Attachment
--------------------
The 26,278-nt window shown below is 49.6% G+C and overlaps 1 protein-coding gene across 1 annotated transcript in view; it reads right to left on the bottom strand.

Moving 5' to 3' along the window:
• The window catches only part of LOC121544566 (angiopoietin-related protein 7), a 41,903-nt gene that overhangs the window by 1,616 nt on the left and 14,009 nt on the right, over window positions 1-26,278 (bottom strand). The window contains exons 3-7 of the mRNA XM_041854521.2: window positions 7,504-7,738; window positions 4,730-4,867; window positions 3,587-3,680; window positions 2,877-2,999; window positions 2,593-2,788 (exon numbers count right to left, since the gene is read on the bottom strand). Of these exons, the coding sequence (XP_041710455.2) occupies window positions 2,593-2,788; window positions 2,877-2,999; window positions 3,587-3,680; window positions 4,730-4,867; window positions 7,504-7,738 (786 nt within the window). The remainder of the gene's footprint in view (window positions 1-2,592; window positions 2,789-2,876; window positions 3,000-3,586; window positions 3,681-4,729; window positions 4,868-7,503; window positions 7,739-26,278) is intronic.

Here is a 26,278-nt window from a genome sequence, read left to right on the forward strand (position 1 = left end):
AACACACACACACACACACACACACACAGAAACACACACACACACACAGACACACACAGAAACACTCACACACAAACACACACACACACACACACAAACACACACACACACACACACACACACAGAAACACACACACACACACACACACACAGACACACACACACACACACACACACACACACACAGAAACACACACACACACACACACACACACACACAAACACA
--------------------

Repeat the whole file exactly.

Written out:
The 26,278-nt window shown below is 49.6% G+C and overlaps 1 protein-coding gene across 1 annotated transcript in view; it reads right to left on the bottom strand.

Moving 5' to 3' along the window:
• The window catches only part of LOC121544566 (angiopoietin-related protein 7), a 41,903-nt gene that overhangs the window by 1,616 nt on the left and 14,009 nt on the right, over window positions 1-26,278 (bottom strand). The window contains exons 3-7 of the mRNA XM_041854521.2: window positions 7,504-7,738; window positions 4,730-4,867; window positions 3,587-3,680; window positions 2,877-2,999; window positions 2,593-2,788 (exon numbers count right to left, since the gene is read on the bottom strand). Of these exons, the coding sequence (XP_041710455.2) occupies window positions 2,593-2,788; window positions 2,877-2,999; window positions 3,587-3,680; window positions 4,730-4,867; window positions 7,504-7,738 (786 nt within the window). The remainder of the gene's footprint in view (window positions 1-2,592; window positions 2,789-2,876; window positions 3,000-3,586; window positions 3,681-4,729; window positions 4,868-7,503; window positions 7,739-26,278) is intronic.

Here is a 26,278-nt window from a genome sequence, read left to right on the forward strand (position 1 = left end):
AACACACACACACACACACACACACACAGAAACACACACACACACACAGACACACACAGAAACACTCACACACAAACACACACACACACACACACAAACACACACACACACACACACACACACAGAAACACACACACACACACACACACACAGACACACACACACACACACACACACACACACACAGAAACACACACACACACACACACACACACACACAAACACA